Freedom Trail was conceived of by journalist William Schofield, who wanted a walking trail in his city that could connect many of its important historical landmarks. Among its many stops are Paul Revere's house and the Bunker Hill Monument.

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Made entirely of adobe, this New Mexico landmark is more than 1,000 years old and 7,200 feet in elevation. What is it called?

Taos Pueblo is unusual because it is both a sacred site and a landmark of interest to tourists. Located at 7,200 feet elevation, it is composed entirely of adobe, a mixture of sand, clay sand, grass and straw.

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Don't take this Georgia site for "granite"; it is the largest piece of exposed granite in the world. What is it known as?

Stone Mountain? It kind of makes you wonder why they didn't name it Granite Mountain! Situated in Georgia, Stone Mountain holds the distinction of being the largest chunk of exposed granite anywhere in the world.

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During the Cold War, this site was equipped to host the entire U.S. Congress. What is the name of this West Virginia attraction?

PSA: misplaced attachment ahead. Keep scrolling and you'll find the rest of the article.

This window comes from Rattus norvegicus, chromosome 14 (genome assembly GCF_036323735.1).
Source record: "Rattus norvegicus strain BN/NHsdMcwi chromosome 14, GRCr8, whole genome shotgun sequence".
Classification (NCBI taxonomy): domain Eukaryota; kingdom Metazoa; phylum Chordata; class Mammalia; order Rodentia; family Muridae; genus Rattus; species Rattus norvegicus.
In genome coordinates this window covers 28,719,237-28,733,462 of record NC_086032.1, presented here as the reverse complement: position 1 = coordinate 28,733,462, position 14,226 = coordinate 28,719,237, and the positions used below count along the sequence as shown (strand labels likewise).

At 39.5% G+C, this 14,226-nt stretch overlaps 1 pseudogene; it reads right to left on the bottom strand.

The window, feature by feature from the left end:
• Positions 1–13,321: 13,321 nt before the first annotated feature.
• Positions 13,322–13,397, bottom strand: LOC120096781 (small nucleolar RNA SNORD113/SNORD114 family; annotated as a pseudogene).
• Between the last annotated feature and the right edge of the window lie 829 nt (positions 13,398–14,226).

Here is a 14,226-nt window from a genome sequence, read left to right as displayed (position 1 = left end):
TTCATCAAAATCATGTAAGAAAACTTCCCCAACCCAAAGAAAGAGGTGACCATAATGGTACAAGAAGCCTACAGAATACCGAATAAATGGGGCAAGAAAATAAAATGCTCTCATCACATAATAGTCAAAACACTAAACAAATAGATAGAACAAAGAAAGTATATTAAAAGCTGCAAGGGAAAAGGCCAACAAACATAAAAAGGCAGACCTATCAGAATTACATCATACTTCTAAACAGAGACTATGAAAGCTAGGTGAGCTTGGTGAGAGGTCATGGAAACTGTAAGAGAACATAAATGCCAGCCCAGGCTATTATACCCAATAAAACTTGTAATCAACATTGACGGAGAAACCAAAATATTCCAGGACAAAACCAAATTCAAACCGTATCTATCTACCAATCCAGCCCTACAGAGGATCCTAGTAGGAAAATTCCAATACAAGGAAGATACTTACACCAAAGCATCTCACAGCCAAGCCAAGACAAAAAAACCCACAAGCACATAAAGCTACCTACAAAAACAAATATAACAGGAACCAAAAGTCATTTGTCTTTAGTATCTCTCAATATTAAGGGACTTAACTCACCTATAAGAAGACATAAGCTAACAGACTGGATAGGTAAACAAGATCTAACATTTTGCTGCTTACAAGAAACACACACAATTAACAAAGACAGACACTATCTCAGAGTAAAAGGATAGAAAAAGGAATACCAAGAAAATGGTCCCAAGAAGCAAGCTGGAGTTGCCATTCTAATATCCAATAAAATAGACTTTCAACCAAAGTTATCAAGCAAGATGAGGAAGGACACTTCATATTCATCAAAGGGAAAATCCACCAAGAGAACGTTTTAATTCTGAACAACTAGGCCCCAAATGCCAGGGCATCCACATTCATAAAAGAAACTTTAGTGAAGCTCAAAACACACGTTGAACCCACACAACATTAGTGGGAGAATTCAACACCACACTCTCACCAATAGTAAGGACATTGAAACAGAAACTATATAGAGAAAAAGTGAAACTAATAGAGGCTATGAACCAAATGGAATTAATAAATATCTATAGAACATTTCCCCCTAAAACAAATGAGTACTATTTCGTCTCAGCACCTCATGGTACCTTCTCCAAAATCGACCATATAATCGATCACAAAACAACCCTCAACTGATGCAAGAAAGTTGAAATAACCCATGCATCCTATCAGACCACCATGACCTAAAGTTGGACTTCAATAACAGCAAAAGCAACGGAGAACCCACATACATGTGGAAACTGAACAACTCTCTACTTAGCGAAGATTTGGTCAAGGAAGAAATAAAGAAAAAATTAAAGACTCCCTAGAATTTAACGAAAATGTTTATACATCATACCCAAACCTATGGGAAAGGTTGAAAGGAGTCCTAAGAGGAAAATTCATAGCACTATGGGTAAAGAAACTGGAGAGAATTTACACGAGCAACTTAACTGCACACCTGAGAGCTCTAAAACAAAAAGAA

Today, the Greenbrier is known as a world-class resort, but for years, it could've been the seat of the U.S. government, if necessary. A large underground bunker still exists under the complex today, large enough to house the entire U.S. Congress.

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One thousand feet wide and 460 feet high at its tallest point, this Las Vegas landmark is refreshing in more ways than one. What is it?

The Bellagio Fountains are a Las Vegas landmark in their own right. More than 1,200 fountains span 1,000 feet delivering choreographed shows set to music and lights. At the highest point, the fountains reach 460 feet in the air.

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This landmark often gets overshadowed by Mount Rushmore, but it's a legitimate attraction in its own right, even though it's still under construction. What it is called?

The Crazy Horse Memorial, located in South Dakota, often takes a backseat to Mount Rushmore, but its significance is just as important — a memorial to the cultures and traditions of Native Americans. It has been under construction since the 1940s!

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The Church of Jesus Christ of Latter-day Saints owns this impressive structure that took 40 years to build. Do you know what it is?

The Salt Lake Temple, part of Temple Square in downtown Salt Lake City, is the largest Mormon temple in the entire world. No wonder it took four decades to complete from start to finish!

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The first successful flight, which lasted all of 12 seconds, has a landmark in its honor in North Carolina. What is it called?